SHOWCASE CINEMAS PETERBOROUGH, OUT NOW
VOICE CAST: PIERRE COFFIN, SANDRA BULLOCK, MICHAEL KEATON, JON HAMM, ALISON JANNEY, JENNIFER SAUNDERS, STEVE COOGAN, GEOFFREY RUSH & STEVE CARELL
RUNNING TIME: 1 HR 31 MINS
DIRECTORS: KYLE BALDA & PIERRE COFFIN
If you thought that Gru would be lost without the Minions in the Despicable Me films – maybe the Minions need him just as much.
The pint-sized yellow creatures have deservedly got their own feature-length movie – after undoubtedly being the real stars of the first two Illumination Entertainment animations – but this is uninspiring fare.
Of course the little ‘uns will dig the tomfoolery of Kevin, Stuart, Bob and co – complete with lusciously animated visuals – but the storyline and human characters woefully underwhelm.
The movie starts at the dawn of time (which is pretty much what has already been seen in the trailer) as it chronicles the evolution of Minions serving the most despicable of masters (T-Rex, Dracula, Napoleon etc) before the aforementioned three stooges end up in 1968 New York – leading to them serving the world’s first-ever female super-villain in the form of Sandra Bullock’s Scarlet Overkill.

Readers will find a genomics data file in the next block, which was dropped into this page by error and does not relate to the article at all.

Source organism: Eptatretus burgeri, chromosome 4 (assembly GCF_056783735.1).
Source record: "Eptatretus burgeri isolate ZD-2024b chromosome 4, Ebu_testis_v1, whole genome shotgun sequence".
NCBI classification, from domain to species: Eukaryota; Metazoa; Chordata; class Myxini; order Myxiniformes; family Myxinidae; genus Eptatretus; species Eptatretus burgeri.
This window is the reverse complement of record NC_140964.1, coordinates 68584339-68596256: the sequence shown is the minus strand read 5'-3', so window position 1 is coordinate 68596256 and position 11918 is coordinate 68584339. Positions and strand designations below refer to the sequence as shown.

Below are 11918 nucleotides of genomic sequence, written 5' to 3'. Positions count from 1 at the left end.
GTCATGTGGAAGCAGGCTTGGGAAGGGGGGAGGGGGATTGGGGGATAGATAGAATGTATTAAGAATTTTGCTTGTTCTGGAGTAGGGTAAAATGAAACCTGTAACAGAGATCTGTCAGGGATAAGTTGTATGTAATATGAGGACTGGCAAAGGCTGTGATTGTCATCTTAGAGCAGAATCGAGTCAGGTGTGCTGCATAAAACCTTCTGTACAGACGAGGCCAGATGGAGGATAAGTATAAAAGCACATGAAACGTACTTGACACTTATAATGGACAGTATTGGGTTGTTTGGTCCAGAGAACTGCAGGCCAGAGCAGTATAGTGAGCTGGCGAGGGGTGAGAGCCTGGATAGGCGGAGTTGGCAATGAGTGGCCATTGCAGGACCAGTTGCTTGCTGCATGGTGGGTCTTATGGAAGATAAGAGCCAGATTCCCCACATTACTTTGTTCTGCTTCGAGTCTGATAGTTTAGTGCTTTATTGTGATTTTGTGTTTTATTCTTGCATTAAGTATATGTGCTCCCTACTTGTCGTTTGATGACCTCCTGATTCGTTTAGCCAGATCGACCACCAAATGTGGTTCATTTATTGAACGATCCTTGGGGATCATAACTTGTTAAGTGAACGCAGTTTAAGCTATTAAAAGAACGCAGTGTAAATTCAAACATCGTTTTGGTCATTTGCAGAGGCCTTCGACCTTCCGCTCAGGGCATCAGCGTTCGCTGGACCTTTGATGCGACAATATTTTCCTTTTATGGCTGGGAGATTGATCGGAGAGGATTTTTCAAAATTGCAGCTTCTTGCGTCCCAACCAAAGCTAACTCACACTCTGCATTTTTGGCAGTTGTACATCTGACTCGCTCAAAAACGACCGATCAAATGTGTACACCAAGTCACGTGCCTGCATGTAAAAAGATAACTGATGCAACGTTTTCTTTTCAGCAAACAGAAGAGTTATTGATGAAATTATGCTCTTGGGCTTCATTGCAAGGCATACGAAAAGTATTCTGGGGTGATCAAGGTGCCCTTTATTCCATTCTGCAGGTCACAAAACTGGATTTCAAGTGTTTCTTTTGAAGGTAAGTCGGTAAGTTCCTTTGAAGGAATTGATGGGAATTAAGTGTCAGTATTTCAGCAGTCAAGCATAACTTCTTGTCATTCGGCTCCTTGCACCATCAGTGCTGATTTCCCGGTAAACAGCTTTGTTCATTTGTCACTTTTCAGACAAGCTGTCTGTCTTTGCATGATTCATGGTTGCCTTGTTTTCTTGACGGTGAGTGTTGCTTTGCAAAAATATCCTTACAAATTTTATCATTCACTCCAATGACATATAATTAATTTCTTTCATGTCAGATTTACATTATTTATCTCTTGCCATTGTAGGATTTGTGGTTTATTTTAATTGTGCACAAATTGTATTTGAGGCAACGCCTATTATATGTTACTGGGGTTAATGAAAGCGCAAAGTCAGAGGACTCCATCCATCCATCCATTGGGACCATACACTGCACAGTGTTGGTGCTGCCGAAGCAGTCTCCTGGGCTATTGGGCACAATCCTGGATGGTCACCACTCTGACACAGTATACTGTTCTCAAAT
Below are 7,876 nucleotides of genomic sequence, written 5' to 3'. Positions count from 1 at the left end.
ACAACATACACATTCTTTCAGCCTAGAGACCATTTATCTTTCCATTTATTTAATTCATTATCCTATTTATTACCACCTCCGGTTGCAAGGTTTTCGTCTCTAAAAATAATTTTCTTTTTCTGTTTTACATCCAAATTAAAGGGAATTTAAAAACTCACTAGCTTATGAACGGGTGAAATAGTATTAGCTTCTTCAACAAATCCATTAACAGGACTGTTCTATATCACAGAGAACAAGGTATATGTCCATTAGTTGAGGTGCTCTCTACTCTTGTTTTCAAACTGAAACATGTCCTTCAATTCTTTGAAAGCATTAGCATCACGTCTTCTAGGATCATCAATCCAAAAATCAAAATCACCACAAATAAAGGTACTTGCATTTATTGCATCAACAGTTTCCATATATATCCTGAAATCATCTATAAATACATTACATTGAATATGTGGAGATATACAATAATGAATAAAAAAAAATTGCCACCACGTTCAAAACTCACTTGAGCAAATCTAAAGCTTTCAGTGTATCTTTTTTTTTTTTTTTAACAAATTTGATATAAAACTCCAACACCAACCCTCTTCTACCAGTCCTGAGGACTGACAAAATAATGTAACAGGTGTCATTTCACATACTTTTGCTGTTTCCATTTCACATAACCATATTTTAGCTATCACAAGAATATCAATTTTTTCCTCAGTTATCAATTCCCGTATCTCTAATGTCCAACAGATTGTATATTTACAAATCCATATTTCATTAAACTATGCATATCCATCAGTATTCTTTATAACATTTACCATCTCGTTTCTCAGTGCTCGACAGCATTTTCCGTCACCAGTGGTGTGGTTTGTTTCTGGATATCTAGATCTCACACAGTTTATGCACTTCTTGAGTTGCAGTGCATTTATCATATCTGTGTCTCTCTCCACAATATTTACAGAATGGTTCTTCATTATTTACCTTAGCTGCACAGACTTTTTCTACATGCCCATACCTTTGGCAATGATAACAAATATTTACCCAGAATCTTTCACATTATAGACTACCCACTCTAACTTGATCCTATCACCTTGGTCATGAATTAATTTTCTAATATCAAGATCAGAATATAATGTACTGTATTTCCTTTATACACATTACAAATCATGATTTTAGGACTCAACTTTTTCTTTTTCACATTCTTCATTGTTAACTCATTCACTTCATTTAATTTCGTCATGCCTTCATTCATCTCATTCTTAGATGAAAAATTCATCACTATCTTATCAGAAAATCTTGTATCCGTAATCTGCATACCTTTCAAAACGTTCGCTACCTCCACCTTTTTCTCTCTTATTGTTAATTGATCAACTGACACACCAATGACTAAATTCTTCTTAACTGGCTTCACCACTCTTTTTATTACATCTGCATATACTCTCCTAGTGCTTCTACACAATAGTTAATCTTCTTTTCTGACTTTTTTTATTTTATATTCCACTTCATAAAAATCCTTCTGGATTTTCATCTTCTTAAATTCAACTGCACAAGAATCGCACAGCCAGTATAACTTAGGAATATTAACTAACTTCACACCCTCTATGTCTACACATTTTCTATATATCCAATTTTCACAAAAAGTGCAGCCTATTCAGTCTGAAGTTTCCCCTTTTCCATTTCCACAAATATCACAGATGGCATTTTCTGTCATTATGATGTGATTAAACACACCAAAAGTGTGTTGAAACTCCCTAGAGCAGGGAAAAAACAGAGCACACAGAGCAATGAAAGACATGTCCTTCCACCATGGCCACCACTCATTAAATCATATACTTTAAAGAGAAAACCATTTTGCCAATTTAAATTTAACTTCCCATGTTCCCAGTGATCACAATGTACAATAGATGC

They are then told by their new employer to steal the Queen’s (Jennifer Saunders) crown, but when the trio inadvertently gain fame from their attempted theft – Overkill tries to take them out of the picture.
And that’s pretty much it.
As always, the Minions are pretty good value and aren’t actually the problem here – it’s the generic plotting, lack of imagination and Bullock’s bland villain.
Even side turns from a wacky family (led by Michael Keaton) and Overkill’s partner (played by Jon Hamm) don’t add much to proceedings – and it’s just left to the intermittent high-jinks of the Minions to try and pad the film out as much as possible.
There’s a few nostalgic nods to the music of the era (you’ll note the Beatles Abbey Road scene), but this first individual foray for the lovable beings is a tad disappointing – and it really isn’t better than, say, 2010’s Megamind (which it has a few similarities too).
That’s not to say that the Minions don’t have the ability to provide a truly noteworthy animation – it’s just that their talents simply aren’t showcased to their potential here.
Kids will undoubtedly love the colourful palette that explode on screen to compliment the Minions’ giddy presence, but for adults who have been used to their animations being a touch more hi-brow – wait for Disney/Pixar’s Inside Out instead.
By Gavin Miller: Rating: 2/5